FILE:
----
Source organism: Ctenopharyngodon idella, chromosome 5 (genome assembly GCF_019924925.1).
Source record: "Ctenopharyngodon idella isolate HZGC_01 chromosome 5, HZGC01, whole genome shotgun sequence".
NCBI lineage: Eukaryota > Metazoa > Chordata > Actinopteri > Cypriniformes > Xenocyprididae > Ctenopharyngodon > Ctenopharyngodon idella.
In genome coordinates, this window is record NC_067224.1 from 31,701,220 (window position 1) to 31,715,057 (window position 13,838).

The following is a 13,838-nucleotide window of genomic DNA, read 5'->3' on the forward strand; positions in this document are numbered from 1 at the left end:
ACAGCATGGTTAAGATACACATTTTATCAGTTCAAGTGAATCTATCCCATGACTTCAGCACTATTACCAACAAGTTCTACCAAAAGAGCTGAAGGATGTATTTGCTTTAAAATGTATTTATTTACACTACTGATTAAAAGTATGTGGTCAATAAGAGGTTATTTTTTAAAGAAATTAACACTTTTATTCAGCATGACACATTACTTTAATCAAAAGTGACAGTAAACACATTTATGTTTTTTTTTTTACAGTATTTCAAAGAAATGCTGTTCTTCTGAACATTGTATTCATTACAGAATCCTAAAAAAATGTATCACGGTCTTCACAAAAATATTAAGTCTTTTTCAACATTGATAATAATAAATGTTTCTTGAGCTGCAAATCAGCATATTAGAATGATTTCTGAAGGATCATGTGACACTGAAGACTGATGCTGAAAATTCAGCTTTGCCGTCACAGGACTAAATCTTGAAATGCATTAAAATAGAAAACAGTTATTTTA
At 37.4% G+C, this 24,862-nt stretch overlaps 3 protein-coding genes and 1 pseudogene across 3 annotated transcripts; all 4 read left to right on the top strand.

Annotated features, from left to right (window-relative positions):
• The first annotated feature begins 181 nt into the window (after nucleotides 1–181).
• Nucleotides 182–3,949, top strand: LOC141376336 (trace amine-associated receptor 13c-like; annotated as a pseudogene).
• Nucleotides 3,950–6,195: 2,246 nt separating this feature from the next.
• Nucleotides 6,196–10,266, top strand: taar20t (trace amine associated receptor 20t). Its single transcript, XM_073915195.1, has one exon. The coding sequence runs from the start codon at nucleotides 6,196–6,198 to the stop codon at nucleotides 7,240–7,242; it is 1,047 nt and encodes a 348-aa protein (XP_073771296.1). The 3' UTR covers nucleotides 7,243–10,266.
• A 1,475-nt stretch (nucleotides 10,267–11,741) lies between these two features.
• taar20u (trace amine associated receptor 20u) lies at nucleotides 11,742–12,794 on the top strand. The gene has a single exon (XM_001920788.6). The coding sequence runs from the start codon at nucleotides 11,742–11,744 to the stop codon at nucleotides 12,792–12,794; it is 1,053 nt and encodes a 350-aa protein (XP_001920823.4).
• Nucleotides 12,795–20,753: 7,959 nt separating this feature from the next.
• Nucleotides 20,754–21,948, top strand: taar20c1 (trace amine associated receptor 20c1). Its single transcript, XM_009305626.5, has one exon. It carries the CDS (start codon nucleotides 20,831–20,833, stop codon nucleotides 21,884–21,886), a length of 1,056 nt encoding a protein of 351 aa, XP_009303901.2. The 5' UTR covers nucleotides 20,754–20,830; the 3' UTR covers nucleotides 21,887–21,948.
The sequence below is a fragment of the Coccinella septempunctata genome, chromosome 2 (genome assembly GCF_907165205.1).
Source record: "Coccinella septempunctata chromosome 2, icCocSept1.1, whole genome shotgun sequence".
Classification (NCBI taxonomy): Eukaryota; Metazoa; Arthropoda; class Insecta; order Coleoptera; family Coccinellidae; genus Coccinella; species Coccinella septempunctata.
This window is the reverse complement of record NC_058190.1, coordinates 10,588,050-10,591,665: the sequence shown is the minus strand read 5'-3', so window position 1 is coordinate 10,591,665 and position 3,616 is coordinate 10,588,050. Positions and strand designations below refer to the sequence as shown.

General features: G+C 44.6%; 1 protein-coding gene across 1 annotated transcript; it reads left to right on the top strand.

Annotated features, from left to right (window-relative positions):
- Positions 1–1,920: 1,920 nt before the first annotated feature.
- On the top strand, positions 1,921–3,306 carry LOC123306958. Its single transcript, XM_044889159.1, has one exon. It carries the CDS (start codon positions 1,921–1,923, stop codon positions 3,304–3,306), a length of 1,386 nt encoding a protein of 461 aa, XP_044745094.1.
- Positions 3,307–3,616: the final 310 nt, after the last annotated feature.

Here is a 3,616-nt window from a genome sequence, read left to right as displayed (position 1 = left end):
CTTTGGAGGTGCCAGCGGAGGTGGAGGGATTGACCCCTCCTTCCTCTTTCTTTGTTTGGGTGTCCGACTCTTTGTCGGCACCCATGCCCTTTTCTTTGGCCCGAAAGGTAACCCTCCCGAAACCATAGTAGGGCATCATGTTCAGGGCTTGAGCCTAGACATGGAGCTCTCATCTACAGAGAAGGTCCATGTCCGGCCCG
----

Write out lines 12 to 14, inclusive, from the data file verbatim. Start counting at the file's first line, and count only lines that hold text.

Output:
• Nucleotides 6,196–10,266, top strand: taar20t (trace amine associated receptor 20t). Its single transcript, XM_073915195.1, has one exon. The coding sequence runs from the start codon at nucleotides 6,196–6,198 to the stop codon at nucleotides 7,240–7,242; it is 1,047 nt and encodes a 348-aa protein (XP_073771296.1). The 3' UTR covers nucleotides 7,243–10,266.
• A 1,475-nt stretch (nucleotides 10,267–11,741) lies between these two features.
• taar20u (trace amine associated receptor 20u) lies at nucleotides 11,742–12,794 on the top strand. The gene has a single exon (XM_001920788.6). The coding sequence runs from the start codon at nucleotides 11,742–11,744 to the stop codon at nucleotides 12,792–12,794; it is 1,053 nt and encodes a 350-aa protein (XP_001920823.4).